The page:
ALSO IN MY GARAGE
Paul Sims is doleful when he contemplates his Alvis Stalwart. It slumbers beside his home in the rural west of England, and he’s in no position to wake this gigantic six-wheeler. Sims’ expertise is in rangefinders, hefty distance-measuring devices employed in both World Wars to pinpoint enemy warships and, latterly, bomber aircraft. Little of their British history is recorded, and he’s accumulated a huge archive of rangefinder information, with plans to create an online resource cataloguing their contribution to the country’s defences. However, Sims wants to go further still. He aims to transport three- and four-metre rangefinders to coastal and hilltop vantage points for public demonstrations.
“The experience is like having your eyes very wide apart with a view of incredible crispness,” he enthuses. “The 3D effect is amazing.” Sims long ago decided the ideal vehicle to ferry these pieces of vintage apparatus – which took a team of nine to manhandle in WW2 – was a Stalwart. His grandfather worked on them as a mechanic at the Military Engineering Experimental Establishment in Dorset, and the sheer scale of these amphibious behemoths awed Sims when he clambered into one as a kid in the 1970s. They don’t come up often, so when he was offered the very last Stalwart – built in April 1971 – in 2017, he had to act fast. “It was the sole opportunity to get the thing I really wanted,” he chuckles, “so I decided to have it whatever.” The vehicle, complete with crane, was restored in 2011 but, despite its legendary indomitability (they are so strong they were deliberately used to set off mines in airstrips in Aden), keeping it outside was undesirable: “It’s basically a boat hull that fills when it rains. If it’s exposed, then it’ll rot. Luckily my landlord had a spare Dutch barn, we came to an arrangement.”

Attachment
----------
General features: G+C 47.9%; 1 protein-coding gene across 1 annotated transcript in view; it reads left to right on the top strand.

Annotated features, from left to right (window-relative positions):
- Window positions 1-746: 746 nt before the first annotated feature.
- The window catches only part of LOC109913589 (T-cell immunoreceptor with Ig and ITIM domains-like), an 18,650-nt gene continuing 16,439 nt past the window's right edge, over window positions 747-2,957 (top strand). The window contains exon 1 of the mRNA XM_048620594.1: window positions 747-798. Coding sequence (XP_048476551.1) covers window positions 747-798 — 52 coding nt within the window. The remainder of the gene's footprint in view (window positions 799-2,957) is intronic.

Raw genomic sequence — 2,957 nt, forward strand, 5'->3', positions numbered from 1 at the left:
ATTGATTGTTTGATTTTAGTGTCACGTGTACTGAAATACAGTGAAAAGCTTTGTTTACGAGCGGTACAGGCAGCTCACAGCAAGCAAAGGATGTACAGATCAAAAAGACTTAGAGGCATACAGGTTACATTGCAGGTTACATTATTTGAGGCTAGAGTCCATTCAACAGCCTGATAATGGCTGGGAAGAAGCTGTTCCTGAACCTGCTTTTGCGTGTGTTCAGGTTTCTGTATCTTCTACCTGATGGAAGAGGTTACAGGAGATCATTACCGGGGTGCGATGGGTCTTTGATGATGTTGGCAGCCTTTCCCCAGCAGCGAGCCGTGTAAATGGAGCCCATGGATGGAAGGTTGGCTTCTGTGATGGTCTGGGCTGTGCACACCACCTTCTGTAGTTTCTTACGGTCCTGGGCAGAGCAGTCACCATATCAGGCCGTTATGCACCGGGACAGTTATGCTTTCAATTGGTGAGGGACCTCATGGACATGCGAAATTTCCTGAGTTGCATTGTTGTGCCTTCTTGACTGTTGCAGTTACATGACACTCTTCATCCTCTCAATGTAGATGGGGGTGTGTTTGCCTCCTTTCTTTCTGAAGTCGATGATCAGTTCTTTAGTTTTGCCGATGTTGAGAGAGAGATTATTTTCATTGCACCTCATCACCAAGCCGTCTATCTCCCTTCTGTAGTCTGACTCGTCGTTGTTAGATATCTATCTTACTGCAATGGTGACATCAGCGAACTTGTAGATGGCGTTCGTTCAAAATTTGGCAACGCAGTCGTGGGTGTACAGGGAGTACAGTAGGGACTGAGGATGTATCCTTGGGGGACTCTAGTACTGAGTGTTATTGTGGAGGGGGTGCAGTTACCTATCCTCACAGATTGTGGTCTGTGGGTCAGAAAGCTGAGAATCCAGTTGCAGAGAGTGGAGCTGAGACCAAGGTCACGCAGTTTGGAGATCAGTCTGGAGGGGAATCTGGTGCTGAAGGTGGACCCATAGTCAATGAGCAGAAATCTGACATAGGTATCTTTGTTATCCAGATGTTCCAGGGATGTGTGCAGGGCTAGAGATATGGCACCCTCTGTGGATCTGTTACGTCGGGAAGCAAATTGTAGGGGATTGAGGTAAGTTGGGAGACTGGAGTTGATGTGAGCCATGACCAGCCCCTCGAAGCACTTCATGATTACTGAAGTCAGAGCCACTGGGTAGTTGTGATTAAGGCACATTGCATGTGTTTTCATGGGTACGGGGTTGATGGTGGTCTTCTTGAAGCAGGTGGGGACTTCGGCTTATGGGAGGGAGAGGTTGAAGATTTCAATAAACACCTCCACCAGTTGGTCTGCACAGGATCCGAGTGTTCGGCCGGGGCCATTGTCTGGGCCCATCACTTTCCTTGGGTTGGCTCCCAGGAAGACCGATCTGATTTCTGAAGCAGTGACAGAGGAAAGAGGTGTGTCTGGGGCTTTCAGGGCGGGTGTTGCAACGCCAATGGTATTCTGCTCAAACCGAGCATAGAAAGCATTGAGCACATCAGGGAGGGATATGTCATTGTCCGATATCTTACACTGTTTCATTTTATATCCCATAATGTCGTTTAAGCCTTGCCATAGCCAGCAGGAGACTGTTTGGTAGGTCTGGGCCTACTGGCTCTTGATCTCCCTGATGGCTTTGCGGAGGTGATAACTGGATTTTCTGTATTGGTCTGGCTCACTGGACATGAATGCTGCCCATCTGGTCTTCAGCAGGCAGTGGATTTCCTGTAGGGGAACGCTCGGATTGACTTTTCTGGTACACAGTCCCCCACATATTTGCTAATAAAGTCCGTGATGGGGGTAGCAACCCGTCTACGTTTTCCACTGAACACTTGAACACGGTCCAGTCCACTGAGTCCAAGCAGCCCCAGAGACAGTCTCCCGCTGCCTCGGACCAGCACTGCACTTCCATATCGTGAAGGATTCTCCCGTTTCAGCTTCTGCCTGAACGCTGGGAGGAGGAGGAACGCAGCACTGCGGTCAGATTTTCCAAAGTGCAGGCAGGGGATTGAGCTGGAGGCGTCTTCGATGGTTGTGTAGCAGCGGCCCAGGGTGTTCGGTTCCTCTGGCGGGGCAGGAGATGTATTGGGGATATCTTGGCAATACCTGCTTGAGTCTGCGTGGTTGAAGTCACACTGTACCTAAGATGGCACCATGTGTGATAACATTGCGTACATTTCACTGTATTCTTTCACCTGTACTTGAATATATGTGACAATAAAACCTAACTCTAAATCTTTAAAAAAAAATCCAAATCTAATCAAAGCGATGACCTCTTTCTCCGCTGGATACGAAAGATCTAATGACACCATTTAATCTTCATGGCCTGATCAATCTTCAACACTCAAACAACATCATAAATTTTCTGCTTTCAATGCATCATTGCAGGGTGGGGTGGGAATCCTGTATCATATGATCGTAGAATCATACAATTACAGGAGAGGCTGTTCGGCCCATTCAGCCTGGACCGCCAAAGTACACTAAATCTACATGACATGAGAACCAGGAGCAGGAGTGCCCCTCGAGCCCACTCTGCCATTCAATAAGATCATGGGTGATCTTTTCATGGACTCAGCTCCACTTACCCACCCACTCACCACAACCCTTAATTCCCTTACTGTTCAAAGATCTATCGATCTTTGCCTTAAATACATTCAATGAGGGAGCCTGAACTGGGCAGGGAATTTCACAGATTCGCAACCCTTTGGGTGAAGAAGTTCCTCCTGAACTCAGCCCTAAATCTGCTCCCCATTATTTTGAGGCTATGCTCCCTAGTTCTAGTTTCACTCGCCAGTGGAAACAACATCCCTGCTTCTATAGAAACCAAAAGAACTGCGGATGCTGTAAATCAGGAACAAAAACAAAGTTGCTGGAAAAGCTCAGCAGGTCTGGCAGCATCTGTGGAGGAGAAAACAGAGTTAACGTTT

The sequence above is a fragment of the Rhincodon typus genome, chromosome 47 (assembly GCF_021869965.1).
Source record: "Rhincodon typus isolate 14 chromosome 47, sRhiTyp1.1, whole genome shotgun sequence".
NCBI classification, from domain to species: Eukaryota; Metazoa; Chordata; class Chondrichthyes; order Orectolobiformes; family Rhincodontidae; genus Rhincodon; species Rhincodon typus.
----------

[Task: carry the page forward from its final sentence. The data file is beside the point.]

As for using ‘Molly the Stolly’, fate made an uncomfortable intervention. Sims must take things easy because he is still recovering from surgery after a hernia. Fortunately, he has his all-time dream car, a E24 BMW 635CSi, for convalescent mobility. Still, he occasionally, and carefully, climbs up some stepladders to turn over the engine of the Stalwart and pump the fluids around, but has yet to actually drive it. “Because of my age and its ‘historic vehicle’ status, I don’t need an HGV licence – even though it weighs 10 tonnes,” he explains. “But it’s as wide as the biggest tractor. It’s physically demanding even with power steering. And the clutch is incredibly heavy.
“People call it a roadgoing ship, and it’s apparently like a wandering supertanker on the road. The main issue is the permanent six-wheel drive and the two steerable front axles. On a grippy road surface you get terrible drive wind-up, although that’s scrubbed off on loose terrain.” There’s plenty to consider just in owning a Stalwart, but its former owner intends to give Sims a tutorial on the vital maintenance regime. Merely accessing the mechanicals requires a stevedore’s agility, and Sims has bought a Churchill brake-testing unit (it scrawls G-force rates on to graph paper) because nothing else can do the job. “Being my own MoT tester is quite a responsibility,” he adds. Sims is now planning his maiden voyage to Evesham this June, stitches permitting…
From top: two steerable front axles make the Stalwart a fairly tricky proposition on the road. BMW 635CSi E24 is Sims’ perfect daily driver.